Cause for Alarm & Book Giveaway


Today I’m giving away a copy of Prairie Summer Brides, which includes my story, The Dog Days of Summer Bride.  P&P giveaway guidelines apply.

Fire is very much on my mind this month for two reasons; One, California has been plagued with massive wildfires this summer.  None were close to me, but the air quality has been poor and there were days when we couldn’t see the sun because of smoke-filled skies.

The second reason that fire is on my mind is due to a firefire in the fictional town of Two-Time, Texas (book three of my Match Made it Texas series) and I’ve been writing and rewriting the scene all week.

During the 19th century, fire was one of the biggest environment threats facing the nation.  Something as simple as a dropped candle or overturned lamp could wipe out an entire town or city in a flash.

When a fire broke out in those early days, a bell (usually the church bell) rang, and volunteer firemen dropped what they were doing and raced to join the bucket brigade.  Volunteers were a mixed bunch and included immigrants and native-born, merchants and laborers.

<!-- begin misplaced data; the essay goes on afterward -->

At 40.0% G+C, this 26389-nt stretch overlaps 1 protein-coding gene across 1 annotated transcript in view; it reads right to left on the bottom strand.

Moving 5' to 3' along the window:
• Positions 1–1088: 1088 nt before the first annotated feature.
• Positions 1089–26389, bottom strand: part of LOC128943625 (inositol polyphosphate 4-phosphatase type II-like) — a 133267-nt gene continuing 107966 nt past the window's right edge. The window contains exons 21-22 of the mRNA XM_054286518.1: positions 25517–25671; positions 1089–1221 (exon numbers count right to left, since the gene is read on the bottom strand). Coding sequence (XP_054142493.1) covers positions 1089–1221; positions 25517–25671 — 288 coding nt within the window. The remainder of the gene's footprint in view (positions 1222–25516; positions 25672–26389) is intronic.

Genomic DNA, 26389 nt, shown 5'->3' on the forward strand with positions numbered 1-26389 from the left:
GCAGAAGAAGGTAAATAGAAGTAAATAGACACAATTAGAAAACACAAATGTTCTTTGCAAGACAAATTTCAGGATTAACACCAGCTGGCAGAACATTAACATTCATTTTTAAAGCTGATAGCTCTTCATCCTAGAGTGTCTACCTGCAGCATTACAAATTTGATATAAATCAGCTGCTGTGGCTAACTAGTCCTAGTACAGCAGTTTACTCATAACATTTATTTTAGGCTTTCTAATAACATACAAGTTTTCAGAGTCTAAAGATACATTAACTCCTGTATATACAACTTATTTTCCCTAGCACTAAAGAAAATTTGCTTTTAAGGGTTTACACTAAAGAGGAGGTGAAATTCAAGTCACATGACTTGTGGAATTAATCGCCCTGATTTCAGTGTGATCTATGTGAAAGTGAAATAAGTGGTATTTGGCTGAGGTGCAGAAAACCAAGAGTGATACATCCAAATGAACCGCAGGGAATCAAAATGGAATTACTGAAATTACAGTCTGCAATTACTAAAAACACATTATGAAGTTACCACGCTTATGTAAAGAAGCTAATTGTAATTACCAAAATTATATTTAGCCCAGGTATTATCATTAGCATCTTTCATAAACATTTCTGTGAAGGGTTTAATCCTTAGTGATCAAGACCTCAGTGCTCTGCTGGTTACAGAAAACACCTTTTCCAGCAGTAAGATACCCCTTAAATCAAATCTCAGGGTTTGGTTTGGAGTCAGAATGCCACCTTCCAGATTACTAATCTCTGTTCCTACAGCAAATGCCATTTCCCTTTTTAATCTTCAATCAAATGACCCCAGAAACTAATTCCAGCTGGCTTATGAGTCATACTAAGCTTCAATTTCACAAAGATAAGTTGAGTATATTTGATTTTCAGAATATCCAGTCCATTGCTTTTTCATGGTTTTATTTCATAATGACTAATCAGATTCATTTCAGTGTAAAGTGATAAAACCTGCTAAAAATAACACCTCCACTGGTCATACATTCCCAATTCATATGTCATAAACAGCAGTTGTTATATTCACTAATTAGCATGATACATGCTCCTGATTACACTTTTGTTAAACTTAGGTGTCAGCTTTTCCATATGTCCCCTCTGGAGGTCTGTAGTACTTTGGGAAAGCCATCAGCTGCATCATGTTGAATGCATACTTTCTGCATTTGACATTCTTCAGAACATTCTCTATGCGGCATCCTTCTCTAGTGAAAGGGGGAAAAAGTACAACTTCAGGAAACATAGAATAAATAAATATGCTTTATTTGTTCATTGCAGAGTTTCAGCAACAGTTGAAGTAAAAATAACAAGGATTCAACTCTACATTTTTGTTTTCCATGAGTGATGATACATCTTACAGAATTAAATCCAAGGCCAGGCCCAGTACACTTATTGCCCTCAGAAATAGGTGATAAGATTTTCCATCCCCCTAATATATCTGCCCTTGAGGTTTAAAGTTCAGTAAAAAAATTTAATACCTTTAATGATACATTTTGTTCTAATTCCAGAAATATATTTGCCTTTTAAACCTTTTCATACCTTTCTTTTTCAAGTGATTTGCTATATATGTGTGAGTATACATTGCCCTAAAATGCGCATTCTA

Being a volunteer fire-fighter was considered an honor and united men in a brotherhood of masculinity andtucson skill.  It provided men from all walks of life with an elevated social status.

Surprisingly, women started serving as volunteer firefighters as early as 1818. The first known woman to do so was a black slave named Molly Williams.

The main challenges firefighters faced in those early days were poorly constructed wood buildings and lack of equipment and training. The appearance of fire insurance companies in the mid-1800s created yet another challenge.

old fire mark plaque
Fire mark plaque showing business is insured.

Some fire brigades were either owned or paid for by insurance companies. Homes and businesses with paid fire insurance were issued a fire mark plaque. These fire marks were made out of metal and placed outside doors. The payment to insurers would help support fire-fighting brigades.  The fire brigade that arrived at a burning building first would get the insurance money.

Competition between brigades was so severe, that fistfights often occurred while a building burned to the ground.  If that wasn’t bad enough, the New York city companies sent runners ahead to cover fire hydrants with barrels to prevent other brigades from using them.

Old firefighting bucket. Rounded bottoms prevented buckets from being stolen and used for other purposes.